Saturday, March 3, 2012

Canon and Letter Writing

This morning I wrote a letter to a friend.

Before I even put pen to paper, I rehearsed in my mind the main points I wanted to communicate to this beloved friend. After having the general blueprint assembled, I opened the computer to type out the architecture and frame of my friend's letter. Writing it probably took about 30 minutes. Each sentence had to flow into and out of its neighbors, no easy task.

After choosing only the right words and extirpating the wrong ones, I went to put pen to paper. This again was no easy task. The paper had to be just right. Was the card I selected big enough? Masculine enough? Not overly masculine? Were the corners too sharp? Would I have to write too small? Does this card lend itself to any script or should I write a bit fancier? Do I even have an envelope for my correspondence?

With these details established I sat to write my letter. This process took about another 45 minutes. Crafting the words, drawing the shapes, is an excruciating process. What if you have a typo? Do you discard the letter and begin anew? Should you show the marks and corrections? Does the letter seem more human for that? Does the letter seem less impressive if you show that it's not hermetically sealed? Flawless?

Despite my brilliant script, I still included and omitted a few words not authorized in the blueprints. (I hope those don't sound out of place. If they're so good, so necessary for the final product, why didn't they make my rough draft?)

And then the signoff... yikes. "Grace and peace"? "With love"? "Kindest regards"? "Yours in faith"? Goodbyes are especially difficult in ink because once the words hit the page, they cannot be unwritten.

Still, nothing is more permanent then when the letter hits the envelope and my dry tongue literally seals the missive's fate. The envelope is now literally sealed, but the letter's meaning is now also sealed. Once the letter is sealed, nothing can be unwritten. Neither can anything more be written. What is in the letter is everything that will ever be in the letter. Further letters may be written, further conversations had, but this one letter, 3 Mar 2012, is gone and nothing can erase its charm or its damage. And if I never speak to this person again, this letter will be poured over, read time and again. Any meaning it had either must be read explicitly from the page or through the white spaces between characters and lines. The letter cannot say anything more than it does, but neither can it say any less.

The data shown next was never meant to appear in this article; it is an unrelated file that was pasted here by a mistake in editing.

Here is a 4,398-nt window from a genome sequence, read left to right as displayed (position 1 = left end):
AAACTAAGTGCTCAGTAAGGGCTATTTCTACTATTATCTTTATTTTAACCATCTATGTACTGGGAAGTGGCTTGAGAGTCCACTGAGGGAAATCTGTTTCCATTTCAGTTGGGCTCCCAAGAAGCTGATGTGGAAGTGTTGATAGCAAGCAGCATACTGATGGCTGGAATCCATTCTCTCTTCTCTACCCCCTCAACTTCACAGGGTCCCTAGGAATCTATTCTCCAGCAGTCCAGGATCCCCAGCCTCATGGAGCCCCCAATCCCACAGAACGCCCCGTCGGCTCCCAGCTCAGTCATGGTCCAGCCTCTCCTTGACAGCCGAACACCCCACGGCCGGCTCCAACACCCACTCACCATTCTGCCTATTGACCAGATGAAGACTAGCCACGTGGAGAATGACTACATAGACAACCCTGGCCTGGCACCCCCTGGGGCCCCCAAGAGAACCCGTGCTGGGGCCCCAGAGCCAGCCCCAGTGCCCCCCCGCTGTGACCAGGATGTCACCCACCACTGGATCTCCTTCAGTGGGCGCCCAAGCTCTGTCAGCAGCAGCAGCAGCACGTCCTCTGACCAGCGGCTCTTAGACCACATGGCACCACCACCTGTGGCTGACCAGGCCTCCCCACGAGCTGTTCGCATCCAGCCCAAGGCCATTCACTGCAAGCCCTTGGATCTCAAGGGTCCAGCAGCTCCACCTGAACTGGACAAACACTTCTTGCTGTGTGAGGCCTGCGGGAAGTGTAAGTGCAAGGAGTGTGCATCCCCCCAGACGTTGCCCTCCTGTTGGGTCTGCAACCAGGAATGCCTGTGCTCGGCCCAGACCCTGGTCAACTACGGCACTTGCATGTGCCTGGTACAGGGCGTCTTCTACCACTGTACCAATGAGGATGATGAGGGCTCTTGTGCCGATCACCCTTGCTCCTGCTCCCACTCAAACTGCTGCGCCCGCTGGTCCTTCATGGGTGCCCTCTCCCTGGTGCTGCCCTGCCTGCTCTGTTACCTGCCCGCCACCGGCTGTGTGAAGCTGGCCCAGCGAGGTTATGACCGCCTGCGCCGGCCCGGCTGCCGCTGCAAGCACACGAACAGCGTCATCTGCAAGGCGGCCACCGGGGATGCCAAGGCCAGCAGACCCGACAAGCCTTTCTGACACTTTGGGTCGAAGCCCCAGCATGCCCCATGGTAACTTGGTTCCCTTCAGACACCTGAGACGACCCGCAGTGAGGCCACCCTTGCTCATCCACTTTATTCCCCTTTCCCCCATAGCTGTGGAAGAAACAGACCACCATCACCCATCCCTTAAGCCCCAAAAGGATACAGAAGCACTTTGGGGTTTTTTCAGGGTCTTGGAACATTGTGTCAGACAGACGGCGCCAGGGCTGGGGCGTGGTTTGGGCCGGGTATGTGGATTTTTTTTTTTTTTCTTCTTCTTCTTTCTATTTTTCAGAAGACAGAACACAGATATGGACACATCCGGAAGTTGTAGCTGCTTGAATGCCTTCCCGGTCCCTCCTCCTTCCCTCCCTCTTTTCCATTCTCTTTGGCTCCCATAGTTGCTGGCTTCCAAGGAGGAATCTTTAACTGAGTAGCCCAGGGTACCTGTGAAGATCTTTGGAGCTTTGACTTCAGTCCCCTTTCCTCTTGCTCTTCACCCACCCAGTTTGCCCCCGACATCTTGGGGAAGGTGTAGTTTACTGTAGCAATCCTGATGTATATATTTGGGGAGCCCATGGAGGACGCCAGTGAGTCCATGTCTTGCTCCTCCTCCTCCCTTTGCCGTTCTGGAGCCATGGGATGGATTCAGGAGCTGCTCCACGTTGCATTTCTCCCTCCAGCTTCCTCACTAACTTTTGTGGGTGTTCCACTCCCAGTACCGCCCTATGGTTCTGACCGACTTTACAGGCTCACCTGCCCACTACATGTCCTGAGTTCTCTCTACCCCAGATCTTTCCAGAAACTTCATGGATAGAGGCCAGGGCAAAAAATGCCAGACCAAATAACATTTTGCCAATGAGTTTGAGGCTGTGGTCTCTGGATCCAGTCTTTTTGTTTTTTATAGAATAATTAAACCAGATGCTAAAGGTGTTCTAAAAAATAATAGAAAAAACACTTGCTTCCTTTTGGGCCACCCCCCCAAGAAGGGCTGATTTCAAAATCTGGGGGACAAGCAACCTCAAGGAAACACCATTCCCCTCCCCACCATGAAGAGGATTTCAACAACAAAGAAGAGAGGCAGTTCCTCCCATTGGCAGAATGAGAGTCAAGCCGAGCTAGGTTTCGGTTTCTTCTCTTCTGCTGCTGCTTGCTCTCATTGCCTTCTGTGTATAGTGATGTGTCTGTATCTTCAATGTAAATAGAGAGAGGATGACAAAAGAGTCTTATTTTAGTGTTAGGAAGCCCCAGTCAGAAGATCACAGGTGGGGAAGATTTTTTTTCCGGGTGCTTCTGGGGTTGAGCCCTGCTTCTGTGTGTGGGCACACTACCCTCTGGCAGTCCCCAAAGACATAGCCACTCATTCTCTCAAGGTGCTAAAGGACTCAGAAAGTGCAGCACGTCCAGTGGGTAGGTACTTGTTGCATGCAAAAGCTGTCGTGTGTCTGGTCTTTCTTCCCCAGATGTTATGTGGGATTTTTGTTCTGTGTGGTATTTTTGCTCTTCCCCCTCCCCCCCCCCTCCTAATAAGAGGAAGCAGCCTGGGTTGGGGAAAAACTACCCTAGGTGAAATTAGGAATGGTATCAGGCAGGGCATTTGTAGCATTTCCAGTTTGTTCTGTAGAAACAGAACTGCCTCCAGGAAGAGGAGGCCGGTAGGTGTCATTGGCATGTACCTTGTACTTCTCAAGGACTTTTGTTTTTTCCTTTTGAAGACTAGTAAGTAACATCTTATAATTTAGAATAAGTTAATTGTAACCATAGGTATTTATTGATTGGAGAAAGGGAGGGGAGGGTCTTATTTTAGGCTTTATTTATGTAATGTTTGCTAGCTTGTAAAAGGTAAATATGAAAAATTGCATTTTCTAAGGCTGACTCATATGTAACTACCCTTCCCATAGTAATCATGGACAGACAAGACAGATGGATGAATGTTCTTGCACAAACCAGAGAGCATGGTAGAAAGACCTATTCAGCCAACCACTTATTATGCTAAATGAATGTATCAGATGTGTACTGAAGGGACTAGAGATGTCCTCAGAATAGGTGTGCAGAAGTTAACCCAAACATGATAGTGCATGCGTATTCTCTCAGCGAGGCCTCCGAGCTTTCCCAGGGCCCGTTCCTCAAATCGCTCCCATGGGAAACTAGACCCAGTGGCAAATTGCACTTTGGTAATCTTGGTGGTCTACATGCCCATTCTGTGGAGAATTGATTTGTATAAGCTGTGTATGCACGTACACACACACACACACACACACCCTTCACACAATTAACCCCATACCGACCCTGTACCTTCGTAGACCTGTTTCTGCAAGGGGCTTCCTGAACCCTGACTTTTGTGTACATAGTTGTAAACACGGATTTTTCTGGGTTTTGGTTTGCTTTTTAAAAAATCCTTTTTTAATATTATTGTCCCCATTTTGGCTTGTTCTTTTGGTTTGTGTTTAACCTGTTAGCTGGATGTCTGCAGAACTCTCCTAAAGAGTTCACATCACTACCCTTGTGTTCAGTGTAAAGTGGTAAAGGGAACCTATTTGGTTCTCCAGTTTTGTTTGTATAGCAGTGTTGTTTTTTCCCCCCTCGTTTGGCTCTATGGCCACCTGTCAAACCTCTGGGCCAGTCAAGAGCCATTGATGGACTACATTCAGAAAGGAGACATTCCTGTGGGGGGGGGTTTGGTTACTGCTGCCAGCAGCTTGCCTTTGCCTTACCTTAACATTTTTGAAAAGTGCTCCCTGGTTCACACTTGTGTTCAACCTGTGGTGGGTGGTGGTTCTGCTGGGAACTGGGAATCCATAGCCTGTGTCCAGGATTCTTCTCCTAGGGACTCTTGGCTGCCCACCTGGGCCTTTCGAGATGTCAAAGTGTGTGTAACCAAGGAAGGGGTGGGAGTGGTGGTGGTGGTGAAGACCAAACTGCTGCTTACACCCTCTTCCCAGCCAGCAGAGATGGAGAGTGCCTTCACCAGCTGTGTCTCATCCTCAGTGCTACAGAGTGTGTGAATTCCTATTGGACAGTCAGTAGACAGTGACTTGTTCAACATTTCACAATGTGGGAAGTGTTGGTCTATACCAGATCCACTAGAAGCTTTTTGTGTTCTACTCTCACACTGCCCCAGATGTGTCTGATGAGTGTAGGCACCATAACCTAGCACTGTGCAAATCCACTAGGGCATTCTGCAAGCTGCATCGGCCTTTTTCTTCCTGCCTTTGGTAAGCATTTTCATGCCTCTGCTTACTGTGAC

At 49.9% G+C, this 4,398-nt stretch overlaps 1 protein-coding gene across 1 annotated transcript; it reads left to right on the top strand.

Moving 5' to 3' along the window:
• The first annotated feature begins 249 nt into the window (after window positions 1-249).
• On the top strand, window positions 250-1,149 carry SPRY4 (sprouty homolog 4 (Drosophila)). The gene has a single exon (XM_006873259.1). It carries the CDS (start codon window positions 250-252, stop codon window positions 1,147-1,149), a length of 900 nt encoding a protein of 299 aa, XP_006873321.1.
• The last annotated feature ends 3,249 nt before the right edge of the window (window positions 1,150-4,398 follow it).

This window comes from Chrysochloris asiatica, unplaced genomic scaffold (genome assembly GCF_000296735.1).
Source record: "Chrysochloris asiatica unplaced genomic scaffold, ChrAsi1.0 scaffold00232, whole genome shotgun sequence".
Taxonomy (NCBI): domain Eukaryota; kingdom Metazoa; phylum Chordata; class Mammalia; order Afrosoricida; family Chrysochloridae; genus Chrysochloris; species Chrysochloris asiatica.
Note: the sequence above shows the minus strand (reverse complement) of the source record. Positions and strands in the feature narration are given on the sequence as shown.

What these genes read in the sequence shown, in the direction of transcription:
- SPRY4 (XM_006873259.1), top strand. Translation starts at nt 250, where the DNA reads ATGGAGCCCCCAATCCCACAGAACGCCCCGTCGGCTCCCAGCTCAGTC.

The Christian Bible was "sent" sometime around 2nd-4th centuries of the Common Era (see Craig Allert's A High View of Scripture? for a wonderful treatment on how the Bible came to be the text we have before us). When this Letter was sent, that was it. Nothing more could be said than what the text presently says. But neither could anything less be said. The community gathered and said, Thus far and no further. The text now, thank God, will only ever say what it says; the text also, thank God, will never have more or less words than it does.

So if there is something you want to know from Scripture, we now have only these words in which to find it. Should we get angry or not? Jesus seems to say no, Paul seems to leave room for it. Should we keep the Sabbath or remember it? What's the difference? Should we pray for the salvation of our enemies or the demise of their children?

When we have only one Scripture, and it cannot be altered, lessened, or increased, the only thing we can do is become better readers of this Letter. And yet we cannot read only this Letter. By virtue of it being "sent" means that some tradition exists wherein we realized what this Letter was, and what this Letter was not.

So can you say anything from Scripture? In some sense, Yes, because Scripture goes thus far and no further. It says nothing of microwave burritos, hybrid cars, raising puppies, or even how to conduct a marriage ceremony. Yet it leaves a terrific amount of white spaces between its characters, sentences, paragraphs, and books. One rabbi argues that Scripture quite literally contains everything - math, botany, zoology, sociology, psychology, physics, magic, everything! So, if we can faithfully orbit the script as planets 'round the sun, we can move in harmony with our Letter. But, herein becomes the No, not anything can be said from Scripture: being a traditioned people means that we confess that not every orbit works, not every rotation is harmonious.

To subscribe to this Letter and not that one, means that we've submitted to a tradition, a tradition that (once again) says, Thus far and no further. So to read this Letter well means that we read it in harmony with those who've read before us, those who knew its authors, those who were shaped by the disciples of the authors. Every reading of our Letter hangs on our recognition that we are never "merely contemporary" - even if your best dialogue partner is your grandmother, from whom did she get her tradition?